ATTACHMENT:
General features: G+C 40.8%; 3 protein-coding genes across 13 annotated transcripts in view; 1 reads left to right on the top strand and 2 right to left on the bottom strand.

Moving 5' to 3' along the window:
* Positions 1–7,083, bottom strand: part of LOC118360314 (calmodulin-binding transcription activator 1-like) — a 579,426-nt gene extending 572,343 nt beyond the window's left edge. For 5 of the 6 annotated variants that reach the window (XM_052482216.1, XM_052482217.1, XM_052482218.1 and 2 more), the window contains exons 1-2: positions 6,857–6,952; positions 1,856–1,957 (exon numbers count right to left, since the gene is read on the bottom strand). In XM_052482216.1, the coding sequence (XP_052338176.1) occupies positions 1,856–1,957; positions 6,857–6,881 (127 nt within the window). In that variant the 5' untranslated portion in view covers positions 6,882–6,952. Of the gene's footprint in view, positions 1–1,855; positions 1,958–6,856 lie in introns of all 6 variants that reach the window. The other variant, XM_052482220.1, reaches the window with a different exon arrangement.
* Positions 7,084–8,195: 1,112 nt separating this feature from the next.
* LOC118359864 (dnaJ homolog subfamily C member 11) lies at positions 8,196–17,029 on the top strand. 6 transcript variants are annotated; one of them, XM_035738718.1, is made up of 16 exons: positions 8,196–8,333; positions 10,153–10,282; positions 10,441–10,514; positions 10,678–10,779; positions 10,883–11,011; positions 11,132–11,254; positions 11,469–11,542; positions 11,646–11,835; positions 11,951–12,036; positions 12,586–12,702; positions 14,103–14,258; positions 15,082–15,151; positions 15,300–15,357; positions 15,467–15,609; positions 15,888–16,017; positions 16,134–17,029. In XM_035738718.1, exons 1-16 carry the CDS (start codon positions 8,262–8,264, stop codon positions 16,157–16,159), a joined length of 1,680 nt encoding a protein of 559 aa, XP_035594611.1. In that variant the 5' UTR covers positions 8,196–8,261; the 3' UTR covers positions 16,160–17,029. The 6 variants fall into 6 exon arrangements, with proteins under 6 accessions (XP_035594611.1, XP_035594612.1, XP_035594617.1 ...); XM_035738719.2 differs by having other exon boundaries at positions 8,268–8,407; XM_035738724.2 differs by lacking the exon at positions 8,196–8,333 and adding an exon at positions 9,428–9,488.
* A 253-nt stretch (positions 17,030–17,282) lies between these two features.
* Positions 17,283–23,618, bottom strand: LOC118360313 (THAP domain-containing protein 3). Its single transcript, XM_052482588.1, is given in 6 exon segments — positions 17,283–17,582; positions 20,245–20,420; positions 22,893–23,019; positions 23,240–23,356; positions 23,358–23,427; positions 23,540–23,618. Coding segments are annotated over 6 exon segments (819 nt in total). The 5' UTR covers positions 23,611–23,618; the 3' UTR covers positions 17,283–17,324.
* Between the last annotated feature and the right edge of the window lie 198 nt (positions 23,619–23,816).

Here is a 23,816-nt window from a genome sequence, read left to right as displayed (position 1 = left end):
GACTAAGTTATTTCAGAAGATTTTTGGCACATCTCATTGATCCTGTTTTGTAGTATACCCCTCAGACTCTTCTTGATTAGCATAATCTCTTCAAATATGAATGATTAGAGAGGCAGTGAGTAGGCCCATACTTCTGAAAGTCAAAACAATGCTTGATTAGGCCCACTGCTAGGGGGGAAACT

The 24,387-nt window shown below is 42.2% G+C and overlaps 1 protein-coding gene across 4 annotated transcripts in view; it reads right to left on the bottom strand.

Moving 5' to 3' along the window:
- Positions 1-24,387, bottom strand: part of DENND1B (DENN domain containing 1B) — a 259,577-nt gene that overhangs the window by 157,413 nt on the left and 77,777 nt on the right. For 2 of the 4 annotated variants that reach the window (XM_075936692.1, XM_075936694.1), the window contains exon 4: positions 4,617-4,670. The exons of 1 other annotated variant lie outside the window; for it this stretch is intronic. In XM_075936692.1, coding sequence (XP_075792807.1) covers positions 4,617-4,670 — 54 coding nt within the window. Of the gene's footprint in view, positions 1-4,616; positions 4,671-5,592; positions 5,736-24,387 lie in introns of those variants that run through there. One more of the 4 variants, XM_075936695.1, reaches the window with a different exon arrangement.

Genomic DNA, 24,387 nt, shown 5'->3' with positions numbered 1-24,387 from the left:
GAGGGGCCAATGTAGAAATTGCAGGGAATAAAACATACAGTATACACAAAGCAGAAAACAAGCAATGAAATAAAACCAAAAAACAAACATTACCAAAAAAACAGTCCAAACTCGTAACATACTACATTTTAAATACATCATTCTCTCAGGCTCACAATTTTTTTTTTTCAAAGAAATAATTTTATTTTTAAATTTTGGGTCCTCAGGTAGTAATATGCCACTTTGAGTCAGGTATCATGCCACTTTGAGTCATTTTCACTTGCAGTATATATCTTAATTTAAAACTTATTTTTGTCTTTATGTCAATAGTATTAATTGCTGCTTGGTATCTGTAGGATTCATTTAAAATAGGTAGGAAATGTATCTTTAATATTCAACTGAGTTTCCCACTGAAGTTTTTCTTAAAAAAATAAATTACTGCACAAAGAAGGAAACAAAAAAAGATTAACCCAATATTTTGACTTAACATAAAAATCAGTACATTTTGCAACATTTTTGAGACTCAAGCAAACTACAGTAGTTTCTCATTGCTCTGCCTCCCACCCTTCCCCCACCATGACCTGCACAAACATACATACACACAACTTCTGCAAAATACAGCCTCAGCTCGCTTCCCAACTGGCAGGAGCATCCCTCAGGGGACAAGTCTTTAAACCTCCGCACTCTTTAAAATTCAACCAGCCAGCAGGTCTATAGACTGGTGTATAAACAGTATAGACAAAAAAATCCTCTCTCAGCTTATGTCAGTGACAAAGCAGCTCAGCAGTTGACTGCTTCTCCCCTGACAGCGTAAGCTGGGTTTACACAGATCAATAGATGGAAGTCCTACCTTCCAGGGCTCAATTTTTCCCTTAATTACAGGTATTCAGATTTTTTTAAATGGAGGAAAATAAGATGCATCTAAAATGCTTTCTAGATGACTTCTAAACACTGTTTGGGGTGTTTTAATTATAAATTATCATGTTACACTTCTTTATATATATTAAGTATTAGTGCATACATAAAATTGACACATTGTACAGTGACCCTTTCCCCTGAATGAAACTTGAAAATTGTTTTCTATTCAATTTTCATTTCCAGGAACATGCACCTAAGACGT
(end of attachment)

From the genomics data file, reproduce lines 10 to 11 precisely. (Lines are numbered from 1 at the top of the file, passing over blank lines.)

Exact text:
GACTAAGTTATTTCAGAAGATTTTTGGCACATCTCATTGATCCTGTTTTGTAGTATACCCCTCAGACTCTTCTTGATTAGCATAATCTCTTCAAATATGAATGATTAGAGAGGCAGTGAGTAGGCCCATACTTCTGAAAGTCAAAACAATGCTTGATTAGGCCCACTGCTAGGGGGGAAACT

The 24,387-nt window shown below is 42.2% G+C and overlaps 1 protein-coding gene across 4 annotated transcripts in view; it reads right to left on the bottom strand.